Not everyone is that extreme. The person in question unfortunately butts heads with everyone in his environment; co-workers, supervisors and even the members of his household. And over just about everything! Someone took the parking spot he wants? Fight. There’s been a change in policy regarding something in his work? Refuses to do it and fights about it.

The main component of that last paragraph is to learn to pick your battles. Not everyone seems capable of this very simple thing, but some people go out of their way to try and ice-skate uphill! Honestly, when it comes to work, unless you’re the owner of your own company, sometimes it’s best to just clock in, do as you’re asked and clock out. There’s nothing wrong with voicing your opinion, but tempting faith by refusing to do things on the job is just ASKING for trouble. But I digress…

The point of today’s post isn’t necessarily about CAUSING the problems so much as it’s about taking responsibility for them. That seems to be an aspect that most people have issues with. And there are a batch of really good, yet complicated psychological and physiological reasons why most people do this. For the most part, people are programmed simply to never admit that they’re wrong. For others it can be things like having a fear of failure, appearing weak to others or being a total douche. I don’t know, I’m not a psychologist.

A had a conversation with a friend of mine named Marty, a little over a year ago when I was facing something difficult. Truth be told, I’m still neck-deep in that difficulty, but a theory he discussed got me thinking about who bears the responsibility behind the problems we face. There are always three sides to every problem in life: the part that’s your fault, the part that’s someone else’s fault and the part that’s random events outside your control.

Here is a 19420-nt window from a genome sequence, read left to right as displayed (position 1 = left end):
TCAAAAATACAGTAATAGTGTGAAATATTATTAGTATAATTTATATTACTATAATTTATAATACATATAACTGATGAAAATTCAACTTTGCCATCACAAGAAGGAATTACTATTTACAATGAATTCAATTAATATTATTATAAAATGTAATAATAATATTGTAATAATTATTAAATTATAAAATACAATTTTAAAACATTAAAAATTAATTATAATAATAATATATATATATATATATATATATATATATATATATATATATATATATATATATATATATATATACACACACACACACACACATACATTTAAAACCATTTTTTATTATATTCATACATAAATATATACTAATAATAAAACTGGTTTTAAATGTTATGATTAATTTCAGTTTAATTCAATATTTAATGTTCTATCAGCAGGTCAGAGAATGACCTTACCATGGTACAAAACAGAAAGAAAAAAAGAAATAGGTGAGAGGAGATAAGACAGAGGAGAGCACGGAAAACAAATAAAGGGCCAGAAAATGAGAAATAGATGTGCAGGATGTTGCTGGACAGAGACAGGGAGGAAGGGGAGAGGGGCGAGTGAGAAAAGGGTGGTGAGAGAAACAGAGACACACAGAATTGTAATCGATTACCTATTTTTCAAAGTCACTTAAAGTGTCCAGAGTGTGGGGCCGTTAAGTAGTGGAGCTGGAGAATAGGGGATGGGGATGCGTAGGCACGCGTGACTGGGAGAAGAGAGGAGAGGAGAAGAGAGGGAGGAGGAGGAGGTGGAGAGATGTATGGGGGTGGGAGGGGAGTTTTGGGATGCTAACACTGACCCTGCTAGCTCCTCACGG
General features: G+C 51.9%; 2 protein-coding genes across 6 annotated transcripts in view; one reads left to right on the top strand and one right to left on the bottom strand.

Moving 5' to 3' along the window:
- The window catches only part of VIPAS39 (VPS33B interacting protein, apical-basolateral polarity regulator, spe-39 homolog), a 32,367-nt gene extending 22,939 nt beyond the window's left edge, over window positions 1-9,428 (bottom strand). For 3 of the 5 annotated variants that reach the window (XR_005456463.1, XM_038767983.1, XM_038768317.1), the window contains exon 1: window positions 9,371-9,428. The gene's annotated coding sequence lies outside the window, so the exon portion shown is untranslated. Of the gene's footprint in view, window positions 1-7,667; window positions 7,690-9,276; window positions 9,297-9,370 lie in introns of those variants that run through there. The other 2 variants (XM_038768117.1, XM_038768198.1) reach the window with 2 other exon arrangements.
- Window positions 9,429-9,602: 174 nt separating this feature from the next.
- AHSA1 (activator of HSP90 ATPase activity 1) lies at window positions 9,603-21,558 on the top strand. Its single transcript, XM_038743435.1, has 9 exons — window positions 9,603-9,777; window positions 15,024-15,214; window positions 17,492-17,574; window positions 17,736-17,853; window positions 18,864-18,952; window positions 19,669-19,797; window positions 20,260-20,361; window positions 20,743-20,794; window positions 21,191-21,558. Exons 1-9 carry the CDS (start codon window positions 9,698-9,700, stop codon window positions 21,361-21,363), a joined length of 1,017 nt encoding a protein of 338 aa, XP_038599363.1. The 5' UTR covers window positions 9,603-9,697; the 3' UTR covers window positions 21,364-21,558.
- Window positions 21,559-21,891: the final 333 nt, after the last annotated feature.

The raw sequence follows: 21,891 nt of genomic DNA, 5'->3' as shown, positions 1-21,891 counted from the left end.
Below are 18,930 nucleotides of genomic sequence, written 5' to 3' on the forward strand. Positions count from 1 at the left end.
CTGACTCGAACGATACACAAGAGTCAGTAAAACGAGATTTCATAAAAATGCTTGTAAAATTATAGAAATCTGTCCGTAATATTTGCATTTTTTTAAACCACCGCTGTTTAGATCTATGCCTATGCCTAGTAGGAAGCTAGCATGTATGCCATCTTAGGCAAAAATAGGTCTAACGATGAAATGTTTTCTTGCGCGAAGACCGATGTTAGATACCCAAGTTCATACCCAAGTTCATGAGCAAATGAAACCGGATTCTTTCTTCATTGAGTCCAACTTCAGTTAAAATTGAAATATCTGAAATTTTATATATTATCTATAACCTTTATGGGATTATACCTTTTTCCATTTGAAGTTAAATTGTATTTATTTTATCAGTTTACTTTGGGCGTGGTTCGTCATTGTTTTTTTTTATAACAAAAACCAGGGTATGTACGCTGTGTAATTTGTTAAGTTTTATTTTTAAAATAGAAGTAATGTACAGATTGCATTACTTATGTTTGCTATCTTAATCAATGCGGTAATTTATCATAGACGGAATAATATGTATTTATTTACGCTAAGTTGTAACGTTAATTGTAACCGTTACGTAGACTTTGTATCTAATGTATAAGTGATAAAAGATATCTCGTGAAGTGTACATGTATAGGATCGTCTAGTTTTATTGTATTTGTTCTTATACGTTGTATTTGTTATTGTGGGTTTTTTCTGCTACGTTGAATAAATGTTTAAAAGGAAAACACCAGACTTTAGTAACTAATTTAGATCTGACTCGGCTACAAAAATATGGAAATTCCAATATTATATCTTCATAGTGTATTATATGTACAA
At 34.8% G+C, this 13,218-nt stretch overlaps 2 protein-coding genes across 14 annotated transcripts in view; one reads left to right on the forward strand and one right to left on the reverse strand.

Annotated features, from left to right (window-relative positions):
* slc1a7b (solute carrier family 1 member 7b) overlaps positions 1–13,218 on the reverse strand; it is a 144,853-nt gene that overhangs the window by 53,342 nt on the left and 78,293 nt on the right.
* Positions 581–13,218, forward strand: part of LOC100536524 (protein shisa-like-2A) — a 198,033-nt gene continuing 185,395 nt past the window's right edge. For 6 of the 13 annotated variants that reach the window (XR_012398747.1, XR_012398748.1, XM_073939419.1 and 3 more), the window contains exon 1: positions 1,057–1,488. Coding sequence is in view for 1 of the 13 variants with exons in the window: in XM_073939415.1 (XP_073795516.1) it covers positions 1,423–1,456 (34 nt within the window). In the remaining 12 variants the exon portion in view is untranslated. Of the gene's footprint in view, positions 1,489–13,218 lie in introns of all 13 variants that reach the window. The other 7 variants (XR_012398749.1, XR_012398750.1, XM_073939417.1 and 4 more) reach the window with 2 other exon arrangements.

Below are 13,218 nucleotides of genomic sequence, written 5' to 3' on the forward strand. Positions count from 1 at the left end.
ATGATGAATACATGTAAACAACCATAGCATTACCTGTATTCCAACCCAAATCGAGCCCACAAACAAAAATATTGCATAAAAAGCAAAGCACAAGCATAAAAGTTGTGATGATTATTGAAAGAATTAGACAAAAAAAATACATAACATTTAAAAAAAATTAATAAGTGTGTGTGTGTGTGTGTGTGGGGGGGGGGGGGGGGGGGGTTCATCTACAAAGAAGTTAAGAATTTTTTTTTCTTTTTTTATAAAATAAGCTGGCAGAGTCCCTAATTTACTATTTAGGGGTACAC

The part that’s someone else’s fault. You don’t live on this planet alone. Because of that, things that you deal with will always have an outside component. Even when it seems as though it was something you did. The problem with this aspect, and the reason I listed it first, is because it’s the one most people tend to focus on. “How can I blame this on someone else?” is often the credo of the problem-solving millennial (I’m not limiting this concept to millennials, just to be clear)

Random events outside your control. There are elements of every problem that are simply the result of things you can’t change. A good example of this would be working on an important online project at home when a thunderstorm knocks out the power. This results in your project being lost to the ether due to the loss of internet. You can’t control the coming of a storm any more than you can control the tide or the phases of the moon… Sometimes you simply need to understand that there is LITERALLY nothing you can do to alter that aspect of the difficulty you face.

The part that’s your fault. This is the big one, the one people hate, the one people refuse to admit and deal with. See, no matter what the difficulty there are things you will have said and done that have gotten you to the here and now. This means that whether directly or indirectly, you bear some of the responsibility for where you’re at. This is where it becomes important to control one’s thoughts, words and actions in order to prevent causing and/or aggravating problems within your own life. This is not to say that you can’t offer up your opinion or voice your objections; it simply becomes a matter of picking your battles.